8. Plan ahead.  The one downside to low-carb is that you do have to be organised.  Food sellers largely cater for high carb-eaters so if you don’t think ahead, you might find yourself with nothing to eat.  And that’s not a healthy option.  So make sure you’ve always got a few things to snack on at hand (individual cheese portions and cherry tomatoes are my saviour) and be one day ahead with your meal planning.

9. Don’t be afraid to ask.  Eating out low-carb is easier than you think, but only if you get temptation removed.  So if your dish is normally served with potatoes or chips, ask them to leave them off and give you more salad or veg instead.  Don’t even scan the pasta section of the menu.  And cheese is the only thing you could even begin to contemplate on the dessert menu, so why bother looking? Are you even hungry anyway by this point?

10. When you reach your ideal weight, you can re-introduce some carbs back into your diet, but if you’ve read the book you’ll know to be choosy about which ones to introduce on a regular basis.  The rule of thumb I work to is natural carbs are going to be better for you than those that have been made.  So for example, lentils and rice are natural products, but pasta and bread have been created using refined flour – no natural goodness in these…  But you can see how it works for yourself. Eat what you like and if the weight starts creeping back on (known as ‘carb-creep’) you’ll know you have to be a bit more picky about what you’re choosing.

11. Low-carb food is stuff that has less than 5% carbs.  So if there is nutrional content on the back have a look at how many grams/milliletres of carbs there are per 100g/ml.  Also check out the fibre content.  Subtract the fibre content from the carbs and if it’s less then 5, you’re good to go.  The reason for this is that even though fibre is a type of carb, the body does not ingest it and it does not affect your blood sugar either.  So carbs high in fibre (such as leafy greens) are the good guys.  Most meat and fish, in it’s natural state, is low-carb, though don’t eat too many mussels or clams.  The sweeter the vegetable, the higher the carbs, so go easier on the sweetcorn, peas, sweet potatoes, pumpkins and squashes etc.  Oh, and potatoes, of course, are a no-no.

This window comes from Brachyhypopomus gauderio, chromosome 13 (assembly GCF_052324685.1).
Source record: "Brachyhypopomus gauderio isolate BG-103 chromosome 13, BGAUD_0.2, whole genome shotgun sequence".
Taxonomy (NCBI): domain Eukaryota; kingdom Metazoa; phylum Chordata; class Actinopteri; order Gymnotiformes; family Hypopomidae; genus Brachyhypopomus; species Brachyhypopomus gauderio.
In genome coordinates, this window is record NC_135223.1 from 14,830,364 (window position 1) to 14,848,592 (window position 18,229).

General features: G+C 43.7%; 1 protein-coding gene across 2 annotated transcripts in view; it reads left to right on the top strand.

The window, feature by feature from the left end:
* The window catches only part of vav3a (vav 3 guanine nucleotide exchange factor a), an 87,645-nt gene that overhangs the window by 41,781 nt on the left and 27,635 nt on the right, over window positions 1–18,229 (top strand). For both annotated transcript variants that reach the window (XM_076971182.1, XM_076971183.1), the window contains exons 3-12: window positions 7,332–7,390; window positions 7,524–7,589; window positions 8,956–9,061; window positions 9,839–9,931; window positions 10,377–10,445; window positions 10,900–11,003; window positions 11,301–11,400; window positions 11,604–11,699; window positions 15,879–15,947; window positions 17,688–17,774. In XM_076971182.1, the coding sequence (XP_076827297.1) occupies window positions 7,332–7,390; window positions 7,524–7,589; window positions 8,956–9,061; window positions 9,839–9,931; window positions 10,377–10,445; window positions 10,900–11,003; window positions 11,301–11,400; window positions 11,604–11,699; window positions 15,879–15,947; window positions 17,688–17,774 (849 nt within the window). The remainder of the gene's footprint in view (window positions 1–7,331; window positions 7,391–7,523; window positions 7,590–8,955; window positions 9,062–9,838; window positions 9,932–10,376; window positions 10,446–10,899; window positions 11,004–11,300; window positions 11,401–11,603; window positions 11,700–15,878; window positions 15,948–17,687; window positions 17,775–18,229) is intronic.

12. I used to think I couldn’t live without pasta and chocolate.  Turns out I can.  Try low-carb for two weeks and your sweet tooth will disappear.  You also don’t have to forgo these foods entirely; the 80/20 rule works out just fine.  80% low-carb will still allow you to lose weight and feel more alert and healthy.  Once you’ve done it for a little while you’ll find it easy to make smart choices and you’ll automatically gravitate to low-carb foods.  Especially once you’ve had a relapse, eaten lots of carbs and then feel really unwell as a result – that soon talks you back round.

I hope there is some useful stuff for you in here.  If you’ve got any questions, please do just ask, but again, I would urge you to read the book as it has all the answers.  Good luck with your low-carbing; I hope it works for you too.

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From → Low Carbs

One Comment
  1. Reblogged this on Food: from Dawn till dusk and commented:

    One from my archive to help anyone wanting to lose weight in the New Year: